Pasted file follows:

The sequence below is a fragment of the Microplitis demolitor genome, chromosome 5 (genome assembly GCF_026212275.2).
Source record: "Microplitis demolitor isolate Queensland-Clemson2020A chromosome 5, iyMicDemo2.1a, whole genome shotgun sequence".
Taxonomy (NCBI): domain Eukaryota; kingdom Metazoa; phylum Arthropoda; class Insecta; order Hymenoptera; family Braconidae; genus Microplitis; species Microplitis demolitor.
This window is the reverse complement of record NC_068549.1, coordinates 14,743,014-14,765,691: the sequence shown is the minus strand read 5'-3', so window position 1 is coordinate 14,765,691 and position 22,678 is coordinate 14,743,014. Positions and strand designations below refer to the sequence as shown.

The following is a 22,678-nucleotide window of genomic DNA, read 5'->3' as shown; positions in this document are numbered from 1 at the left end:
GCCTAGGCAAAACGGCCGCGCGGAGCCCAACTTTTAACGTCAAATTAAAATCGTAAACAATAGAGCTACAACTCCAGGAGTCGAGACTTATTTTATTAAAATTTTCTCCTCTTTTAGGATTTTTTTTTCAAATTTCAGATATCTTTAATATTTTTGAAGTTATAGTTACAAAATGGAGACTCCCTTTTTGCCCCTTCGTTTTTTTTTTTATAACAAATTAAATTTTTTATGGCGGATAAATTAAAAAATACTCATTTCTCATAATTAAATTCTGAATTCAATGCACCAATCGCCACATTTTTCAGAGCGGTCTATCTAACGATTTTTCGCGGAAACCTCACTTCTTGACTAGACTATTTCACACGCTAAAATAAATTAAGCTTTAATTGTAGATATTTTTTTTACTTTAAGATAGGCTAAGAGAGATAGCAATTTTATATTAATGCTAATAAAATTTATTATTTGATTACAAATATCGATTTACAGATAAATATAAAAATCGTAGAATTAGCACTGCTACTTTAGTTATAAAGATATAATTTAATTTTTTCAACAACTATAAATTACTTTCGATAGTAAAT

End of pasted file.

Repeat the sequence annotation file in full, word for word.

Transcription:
The sequence below is a fragment of the Microplitis demolitor genome, chromosome 5 (genome assembly GCF_026212275.2).
Source record: "Microplitis demolitor isolate Queensland-Clemson2020A chromosome 5, iyMicDemo2.1a, whole genome shotgun sequence".
Taxonomy (NCBI): domain Eukaryota; kingdom Metazoa; phylum Arthropoda; class Insecta; order Hymenoptera; family Braconidae; genus Microplitis; species Microplitis demolitor.
This window is the reverse complement of record NC_068549.1, coordinates 14,743,014-14,765,691: the sequence shown is the minus strand read 5'-3', so window position 1 is coordinate 14,765,691 and position 22,678 is coordinate 14,743,014. Positions and strand designations below refer to the sequence as shown.

The following is a 22,678-nucleotide window of genomic DNA, read 5'->3' as shown; positions in this document are numbered from 1 at the left end:
GCCTAGGCAAAACGGCCGCGCGGAGCCCAACTTTTAACGTCAAATTAAAATCGTAAACAATAGAGCTACAACTCCAGGAGTCGAGACTTATTTTATTAAAATTTTCTCCTCTTTTAGGATTTTTTTTTCAAATTTCAGATATCTTTAATATTTTTGAAGTTATAGTTACAAAATGGAGACTCCCTTTTTGCCCCTTCGTTTTTTTTTTTATAACAAATTAAATTTTTTATGGCGGATAAATTAAAAAATACTCATTTCTCATAATTAAATTCTGAATTCAATGCACCAATCGCCACATTTTTCAGAGCGGTCTATCTAACGATTTTTCGCGGAAACCTCACTTCTTGACTAGACTATTTCACACGCTAAAATAAATTAAGCTTTAATTGTAGATATTTTTTTTACTTTAAGATAGGCTAAGAGAGATAGCAATTTTATATTAATGCTAATAAAATTTATTATTTGATTACAAATATCGATTTACAGATAAATATAAAAATCGTAGAATTAGCACTGCTACTTTAGTTATAAAGATATAATTTAATTTTTTCAACAACTATAAATTACTTTCGATAGTAAAT